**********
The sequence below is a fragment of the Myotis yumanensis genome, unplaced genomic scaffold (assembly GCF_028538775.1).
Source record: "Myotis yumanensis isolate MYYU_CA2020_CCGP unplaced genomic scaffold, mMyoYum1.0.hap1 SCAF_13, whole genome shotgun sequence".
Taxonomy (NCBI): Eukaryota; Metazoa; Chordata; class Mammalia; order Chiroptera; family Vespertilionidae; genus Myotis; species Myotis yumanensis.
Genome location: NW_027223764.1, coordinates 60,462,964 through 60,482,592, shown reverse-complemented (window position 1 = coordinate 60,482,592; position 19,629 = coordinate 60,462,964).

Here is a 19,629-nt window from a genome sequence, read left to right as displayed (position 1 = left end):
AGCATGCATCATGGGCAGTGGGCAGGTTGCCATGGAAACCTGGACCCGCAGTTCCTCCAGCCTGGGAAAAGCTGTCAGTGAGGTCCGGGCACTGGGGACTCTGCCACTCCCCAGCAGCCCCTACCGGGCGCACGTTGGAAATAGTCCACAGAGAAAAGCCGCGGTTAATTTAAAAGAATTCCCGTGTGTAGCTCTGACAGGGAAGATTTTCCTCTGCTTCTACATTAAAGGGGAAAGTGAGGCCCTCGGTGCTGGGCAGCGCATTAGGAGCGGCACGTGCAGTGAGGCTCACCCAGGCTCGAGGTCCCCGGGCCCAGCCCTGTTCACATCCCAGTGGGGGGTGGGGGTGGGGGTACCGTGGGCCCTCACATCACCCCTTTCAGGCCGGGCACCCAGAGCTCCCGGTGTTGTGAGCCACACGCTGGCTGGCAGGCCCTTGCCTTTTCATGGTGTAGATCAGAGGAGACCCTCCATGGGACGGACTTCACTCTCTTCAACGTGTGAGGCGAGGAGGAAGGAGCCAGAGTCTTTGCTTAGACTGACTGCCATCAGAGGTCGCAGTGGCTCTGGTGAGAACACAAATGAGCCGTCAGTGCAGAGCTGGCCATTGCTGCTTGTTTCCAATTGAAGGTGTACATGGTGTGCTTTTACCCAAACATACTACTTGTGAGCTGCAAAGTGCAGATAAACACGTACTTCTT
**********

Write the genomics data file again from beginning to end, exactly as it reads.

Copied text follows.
The sequence below is a fragment of the Myotis yumanensis genome, unplaced genomic scaffold (assembly GCF_028538775.1).
Source record: "Myotis yumanensis isolate MYYU_CA2020_CCGP unplaced genomic scaffold, mMyoYum1.0.hap1 SCAF_13, whole genome shotgun sequence".
Taxonomy (NCBI): Eukaryota; Metazoa; Chordata; class Mammalia; order Chiroptera; family Vespertilionidae; genus Myotis; species Myotis yumanensis.
Genome location: NW_027223764.1, coordinates 60,462,964 through 60,482,592, shown reverse-complemented (window position 1 = coordinate 60,482,592; position 19,629 = coordinate 60,462,964).

Here is a 19,629-nt window from a genome sequence, read left to right as displayed (position 1 = left end):
AGCATGCATCATGGGCAGTGGGCAGGTTGCCATGGAAACCTGGACCCGCAGTTCCTCCAGCCTGGGAAAAGCTGTCAGTGAGGTCCGGGCACTGGGGACTCTGCCACTCCCCAGCAGCCCCTACCGGGCGCACGTTGGAAATAGTCCACAGAGAAAAGCCGCGGTTAATTTAAAAGAATTCCCGTGTGTAGCTCTGACAGGGAAGATTTTCCTCTGCTTCTACATTAAAGGGGAAAGTGAGGCCCTCGGTGCTGGGCAGCGCATTAGGAGCGGCACGTGCAGTGAGGCTCACCCAGGCTCGAGGTCCCCGGGCCCAGCCCTGTTCACATCCCAGTGGGGGGTGGGGGTGGGGGTACCGTGGGCCCTCACATCACCCCTTTCAGGCCGGGCACCCAGAGCTCCCGGTGTTGTGAGCCACACGCTGGCTGGCAGGCCCTTGCCTTTTCATGGTGTAGATCAGAGGAGACCCTCCATGGGACGGACTTCACTCTCTTCAACGTGTGAGGCGAGGAGGAAGGAGCCAGAGTCTTTGCTTAGACTGACTGCCATCAGAGGTCGCAGTGGCTCTGGTGAGAACACAAATGAGCCGTCAGTGCAGAGCTGGCCATTGCTGCTTGTTTCCAATTGAAGGTGTACATGGTGTGCTTTTACCCAAACATACTACTTGTGAGCTGCAAAGTGCAGATAAACACGTACTTCTT